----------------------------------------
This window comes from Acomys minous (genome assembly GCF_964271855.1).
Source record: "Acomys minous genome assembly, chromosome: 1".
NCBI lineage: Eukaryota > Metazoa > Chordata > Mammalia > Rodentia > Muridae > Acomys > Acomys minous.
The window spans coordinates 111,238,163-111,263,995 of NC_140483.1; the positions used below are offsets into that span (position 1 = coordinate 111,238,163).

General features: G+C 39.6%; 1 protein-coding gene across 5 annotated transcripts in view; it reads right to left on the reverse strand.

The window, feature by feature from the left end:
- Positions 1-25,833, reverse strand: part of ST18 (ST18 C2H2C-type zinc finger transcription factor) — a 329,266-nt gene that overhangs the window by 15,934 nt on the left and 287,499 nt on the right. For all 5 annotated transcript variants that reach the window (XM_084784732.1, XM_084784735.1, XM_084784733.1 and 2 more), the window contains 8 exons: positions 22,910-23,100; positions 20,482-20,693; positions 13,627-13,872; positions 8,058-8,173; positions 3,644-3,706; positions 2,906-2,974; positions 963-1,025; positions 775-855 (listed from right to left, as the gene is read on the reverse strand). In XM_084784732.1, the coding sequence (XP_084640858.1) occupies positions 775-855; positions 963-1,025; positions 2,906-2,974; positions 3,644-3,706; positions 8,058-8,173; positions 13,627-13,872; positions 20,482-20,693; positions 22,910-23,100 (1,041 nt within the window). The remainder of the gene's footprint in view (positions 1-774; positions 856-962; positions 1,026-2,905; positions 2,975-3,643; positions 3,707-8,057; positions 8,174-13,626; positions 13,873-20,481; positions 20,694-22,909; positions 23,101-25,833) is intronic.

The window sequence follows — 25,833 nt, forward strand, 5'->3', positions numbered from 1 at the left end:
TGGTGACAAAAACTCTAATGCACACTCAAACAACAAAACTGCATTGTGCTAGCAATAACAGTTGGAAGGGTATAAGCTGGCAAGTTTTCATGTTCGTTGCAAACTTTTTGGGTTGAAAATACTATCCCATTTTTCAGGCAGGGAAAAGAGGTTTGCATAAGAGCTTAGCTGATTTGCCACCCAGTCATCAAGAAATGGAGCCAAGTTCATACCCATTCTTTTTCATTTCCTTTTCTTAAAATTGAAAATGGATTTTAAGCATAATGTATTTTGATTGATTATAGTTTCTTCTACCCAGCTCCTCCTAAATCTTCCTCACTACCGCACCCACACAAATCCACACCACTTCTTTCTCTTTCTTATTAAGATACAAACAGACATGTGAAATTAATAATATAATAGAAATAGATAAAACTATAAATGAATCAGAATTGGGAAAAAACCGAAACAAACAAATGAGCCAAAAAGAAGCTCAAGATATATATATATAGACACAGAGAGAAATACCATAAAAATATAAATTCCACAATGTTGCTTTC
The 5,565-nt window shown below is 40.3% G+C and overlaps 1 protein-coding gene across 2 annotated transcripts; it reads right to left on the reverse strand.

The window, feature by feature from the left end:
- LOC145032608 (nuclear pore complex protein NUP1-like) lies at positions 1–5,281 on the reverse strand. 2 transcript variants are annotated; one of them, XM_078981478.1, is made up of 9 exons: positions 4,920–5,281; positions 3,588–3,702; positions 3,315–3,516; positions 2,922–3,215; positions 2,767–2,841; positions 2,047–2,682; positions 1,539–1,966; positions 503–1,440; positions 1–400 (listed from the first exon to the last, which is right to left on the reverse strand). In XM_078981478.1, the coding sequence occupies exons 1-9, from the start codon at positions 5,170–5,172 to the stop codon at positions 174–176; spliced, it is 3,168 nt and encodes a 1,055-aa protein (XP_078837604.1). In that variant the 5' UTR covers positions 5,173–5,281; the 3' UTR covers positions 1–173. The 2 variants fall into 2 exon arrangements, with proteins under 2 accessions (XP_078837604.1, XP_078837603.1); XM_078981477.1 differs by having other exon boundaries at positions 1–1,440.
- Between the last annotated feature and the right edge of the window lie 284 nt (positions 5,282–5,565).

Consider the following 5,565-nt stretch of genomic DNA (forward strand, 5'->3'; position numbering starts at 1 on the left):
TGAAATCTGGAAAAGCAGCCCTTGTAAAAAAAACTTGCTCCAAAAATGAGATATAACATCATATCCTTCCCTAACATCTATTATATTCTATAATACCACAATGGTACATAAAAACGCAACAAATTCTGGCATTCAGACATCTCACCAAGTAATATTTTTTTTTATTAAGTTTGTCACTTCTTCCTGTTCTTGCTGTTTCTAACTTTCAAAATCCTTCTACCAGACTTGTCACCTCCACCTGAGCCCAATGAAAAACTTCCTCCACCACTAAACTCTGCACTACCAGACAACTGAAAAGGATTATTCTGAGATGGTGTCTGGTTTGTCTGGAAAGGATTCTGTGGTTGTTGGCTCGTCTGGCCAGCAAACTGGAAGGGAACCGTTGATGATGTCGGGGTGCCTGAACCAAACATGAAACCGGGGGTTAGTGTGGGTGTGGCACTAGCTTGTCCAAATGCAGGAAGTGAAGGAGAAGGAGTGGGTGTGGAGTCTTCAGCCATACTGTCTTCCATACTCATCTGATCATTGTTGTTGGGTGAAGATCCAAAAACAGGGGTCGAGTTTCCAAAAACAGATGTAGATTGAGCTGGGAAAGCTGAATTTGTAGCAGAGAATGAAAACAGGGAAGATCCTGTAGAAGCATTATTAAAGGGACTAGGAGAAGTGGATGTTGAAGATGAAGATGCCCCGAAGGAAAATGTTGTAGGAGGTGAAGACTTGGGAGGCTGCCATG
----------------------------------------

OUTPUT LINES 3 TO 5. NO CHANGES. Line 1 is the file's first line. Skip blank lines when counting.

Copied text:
NCBI lineage: Eukaryota > Metazoa > Chordata > Mammalia > Rodentia > Muridae > Acomys > Acomys minous.
The window spans coordinates 111,238,163-111,263,995 of NC_140483.1; the positions used below are offsets into that span (position 1 = coordinate 111,238,163).

General features: G+C 39.6%; 1 protein-coding gene across 5 annotated transcripts in view; it reads right to left on the reverse strand.